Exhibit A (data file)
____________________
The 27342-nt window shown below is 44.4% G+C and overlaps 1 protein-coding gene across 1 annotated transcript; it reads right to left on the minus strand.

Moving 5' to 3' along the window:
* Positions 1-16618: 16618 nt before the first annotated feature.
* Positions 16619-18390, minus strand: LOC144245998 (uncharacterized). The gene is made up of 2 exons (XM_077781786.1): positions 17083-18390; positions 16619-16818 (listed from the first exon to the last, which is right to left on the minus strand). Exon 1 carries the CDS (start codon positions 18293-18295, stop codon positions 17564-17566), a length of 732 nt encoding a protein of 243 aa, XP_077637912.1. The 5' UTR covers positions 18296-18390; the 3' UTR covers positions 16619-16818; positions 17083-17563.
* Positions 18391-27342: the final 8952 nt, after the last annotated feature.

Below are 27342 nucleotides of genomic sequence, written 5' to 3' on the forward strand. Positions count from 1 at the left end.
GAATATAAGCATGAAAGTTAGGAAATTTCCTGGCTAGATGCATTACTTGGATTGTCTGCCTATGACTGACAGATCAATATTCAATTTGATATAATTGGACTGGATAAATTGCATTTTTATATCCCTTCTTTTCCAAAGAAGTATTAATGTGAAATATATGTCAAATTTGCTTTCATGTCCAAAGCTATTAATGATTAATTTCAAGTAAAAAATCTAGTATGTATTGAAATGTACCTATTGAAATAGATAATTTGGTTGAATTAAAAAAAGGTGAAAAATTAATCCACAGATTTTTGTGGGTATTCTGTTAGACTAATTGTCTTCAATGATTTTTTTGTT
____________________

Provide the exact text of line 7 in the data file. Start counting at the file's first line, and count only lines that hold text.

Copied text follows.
GAATATAAGCATGAAAGTTAGGAAATTTCCTGGCTAGATGCATTACTTGGATTGTCTGCCTATGACTGACAGATCAATATTCAATTTGATATAATTGGACTGGATAAATTGCATTTTTATATCCCTTCTTTTCCAAAGAAGTATTAATGTGAAATATATGTCAAATTTGCTTTCATGTCCAAAGCTATTAATGATTAATTTCAAGTAAAAAATCTAGTATGTATTGAAATGTACCTATTGAAATAGATAATTTGGTTGAATTAAAAAAAGGTGAAAAATTAATCCACAGATTTTTGTGGGTATTCTGTTAGACTAATTGTCTTCAATGATTTTTTTGTT